Oct. 20, 2014 | Volume XXII, Issue 10

Career Services

Published: October 2nd, 2006

Category: Students

Considering a Public Interest Law Career? Experience Counts, Not Just Grades

• For those interested in pursuing a career in public interest law, experience and desire can outweigh grades. Public interest law employers always ask for candidates with a demonstrated commitment to public interest law work. Obtaining this experience also helps you become more competent. Your resume suggests competence, but working with particular organizations demonstrates it.

• The public interest law community is tight-knit. Experience will help you get to know the people and the organizations. Being known to the organization as a volunteer could lead to an opportunity to fill the opening when it becomes available.

• One of the differences in the public interest job search process is that jobs cannot be predicted very far in advance. Networking, putting yourself out there through volunteering, and being in the right place at the right time is key to obtaining a public interest job.

• If you are passionate about a particular issue, having experience with related organizations can also assist in your development of expertise in the particular area. All in all, experience helps develop maturity no matter what area of law you hope to pursue.

Public Interest vs. Pro Bono vs. Community Service

• Public interest law is the field of law encompassing service to the people through non-profit organizations, gov- ernment work, direct legal services and even policy and legislative work.

• Pro bono is legal work done in the public interest through volunteer efforts. Vol- unteering for a law firm, while a valuable experience, is not pro bono in that it does not reach the larger goal of pro bono: bringing services to an under-served or under-represented individual or group.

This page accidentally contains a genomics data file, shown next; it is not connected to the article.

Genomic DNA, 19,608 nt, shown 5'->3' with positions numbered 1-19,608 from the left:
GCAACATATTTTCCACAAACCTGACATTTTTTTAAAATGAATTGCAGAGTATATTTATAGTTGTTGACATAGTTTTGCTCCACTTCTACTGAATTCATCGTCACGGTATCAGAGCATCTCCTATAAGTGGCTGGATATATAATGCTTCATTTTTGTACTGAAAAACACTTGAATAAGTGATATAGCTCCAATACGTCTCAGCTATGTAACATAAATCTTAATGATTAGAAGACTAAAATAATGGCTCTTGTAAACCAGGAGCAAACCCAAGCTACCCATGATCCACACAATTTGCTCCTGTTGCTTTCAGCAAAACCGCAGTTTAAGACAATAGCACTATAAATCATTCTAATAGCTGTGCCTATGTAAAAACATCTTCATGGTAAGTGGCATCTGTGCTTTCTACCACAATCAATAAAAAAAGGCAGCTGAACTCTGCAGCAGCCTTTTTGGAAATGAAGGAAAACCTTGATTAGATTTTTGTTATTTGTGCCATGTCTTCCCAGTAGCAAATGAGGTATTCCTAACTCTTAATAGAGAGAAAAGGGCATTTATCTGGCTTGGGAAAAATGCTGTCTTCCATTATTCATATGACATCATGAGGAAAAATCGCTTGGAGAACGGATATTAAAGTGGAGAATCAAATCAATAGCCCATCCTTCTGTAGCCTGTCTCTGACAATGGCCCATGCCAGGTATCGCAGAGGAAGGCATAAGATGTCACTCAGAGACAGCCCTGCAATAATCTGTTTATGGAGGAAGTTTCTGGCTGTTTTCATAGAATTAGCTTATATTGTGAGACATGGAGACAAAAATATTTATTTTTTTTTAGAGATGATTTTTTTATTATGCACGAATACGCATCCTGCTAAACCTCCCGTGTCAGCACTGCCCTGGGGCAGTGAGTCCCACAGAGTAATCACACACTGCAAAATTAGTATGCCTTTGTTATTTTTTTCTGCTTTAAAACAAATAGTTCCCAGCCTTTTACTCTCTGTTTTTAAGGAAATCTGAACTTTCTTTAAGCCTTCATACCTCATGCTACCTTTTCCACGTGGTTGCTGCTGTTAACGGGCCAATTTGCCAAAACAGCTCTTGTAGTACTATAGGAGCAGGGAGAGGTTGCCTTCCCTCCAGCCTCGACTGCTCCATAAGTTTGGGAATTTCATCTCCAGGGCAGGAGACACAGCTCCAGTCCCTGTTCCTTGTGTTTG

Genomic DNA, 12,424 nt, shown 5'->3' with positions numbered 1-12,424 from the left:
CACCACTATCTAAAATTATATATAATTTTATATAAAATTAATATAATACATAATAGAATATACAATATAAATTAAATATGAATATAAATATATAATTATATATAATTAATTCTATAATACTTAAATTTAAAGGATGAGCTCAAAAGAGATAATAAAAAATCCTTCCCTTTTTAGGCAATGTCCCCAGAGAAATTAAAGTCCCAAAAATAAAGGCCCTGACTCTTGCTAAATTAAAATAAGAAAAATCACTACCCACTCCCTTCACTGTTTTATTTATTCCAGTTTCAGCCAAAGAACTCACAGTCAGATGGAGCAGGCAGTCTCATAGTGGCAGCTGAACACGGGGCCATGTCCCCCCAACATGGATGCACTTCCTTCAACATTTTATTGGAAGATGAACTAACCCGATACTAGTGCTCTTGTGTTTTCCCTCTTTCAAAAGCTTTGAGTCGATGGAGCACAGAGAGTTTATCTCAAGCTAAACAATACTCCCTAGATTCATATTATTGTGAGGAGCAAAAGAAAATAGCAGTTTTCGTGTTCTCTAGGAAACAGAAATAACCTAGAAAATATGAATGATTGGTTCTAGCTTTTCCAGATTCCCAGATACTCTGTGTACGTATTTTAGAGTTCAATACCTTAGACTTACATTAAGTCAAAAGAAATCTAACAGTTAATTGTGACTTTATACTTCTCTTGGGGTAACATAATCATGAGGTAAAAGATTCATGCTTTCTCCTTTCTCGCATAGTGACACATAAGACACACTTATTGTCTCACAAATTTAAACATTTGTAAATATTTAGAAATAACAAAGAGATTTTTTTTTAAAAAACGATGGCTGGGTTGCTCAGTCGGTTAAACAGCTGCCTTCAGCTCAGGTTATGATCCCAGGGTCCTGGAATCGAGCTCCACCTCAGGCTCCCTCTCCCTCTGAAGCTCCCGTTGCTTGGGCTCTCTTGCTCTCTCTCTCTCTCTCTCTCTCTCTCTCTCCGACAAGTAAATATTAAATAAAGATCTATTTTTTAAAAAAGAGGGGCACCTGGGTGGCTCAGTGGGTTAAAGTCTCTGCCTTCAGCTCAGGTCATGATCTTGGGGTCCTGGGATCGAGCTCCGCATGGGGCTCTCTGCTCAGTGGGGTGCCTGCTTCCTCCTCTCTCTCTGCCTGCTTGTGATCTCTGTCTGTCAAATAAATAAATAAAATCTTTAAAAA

• Community service is a way to give back to the community. Community service can occur in a wide variety of locations and through a wide variety of work.

Pro Bono and Community Service Projects

The UF Pro Bono Project offers local placements, which provide valuable experience in assisting with children’s issues, prisoners’ rights, and the general concerns of people with low income, including access to public benefits, landlord tenant issues and more. There are also many other opportunities to do pro bono work in your hometown during breaks from school, or elsewhere.

To qualify for the Pro Bono Project, the following criteria must be met:

• You must be doing work that is legal in nature.

• Your work must be with a government agency, court, or non-profit organization.

• You must be supervised by an attorney.

• You cannot receive pay or academic credit for your work.

• Your work must benefit the under-served, under-represented, or those with limited resources.

• All other volunteer work that benefits the community falls under the Community Service Project. Consider participating in community service projects through APIL and CCS.

• To participate in the Pro Bono Project, check out the pro bono/community service links on the Career Services website or contact Assistant Director Sam Sarno in Career Services.

Fellowships: Post-graduate and During Law School

• Historically, fellowships were only designed to provide law grads with employment for one or two years following graduation. Today, however, it is not uncommon to also find fellowships available to law students for summer or for a year-long program.

• These highly competitive paid fellowships are funded through various sources and typically match law students or graduates with public service organizations or law school programs.

• Concentrations can include: civil and human rights, legal services to the disadvantaged, children and women’s issues, immigrants and immigration, innocence projects, farm workers, environmental and wilderness issues and much more.

• Deadlines for many fellowship opportuni- ties occur during the fall. To learn more,be sure to check out the PSLawNet “Fellowship Corner.” This resource includes a calendar of fellowship applica- tion deadlines, a PDF version of Yale’s Fellowship Application Tips for 2006 and Fellowship and Grant Resources, as well as Georgetown University Law Center’s Post-Graduate International Fellowship Guide. Students can access the Fellow- ship Corner at the top of the menu on the www. pslawnet.org/.

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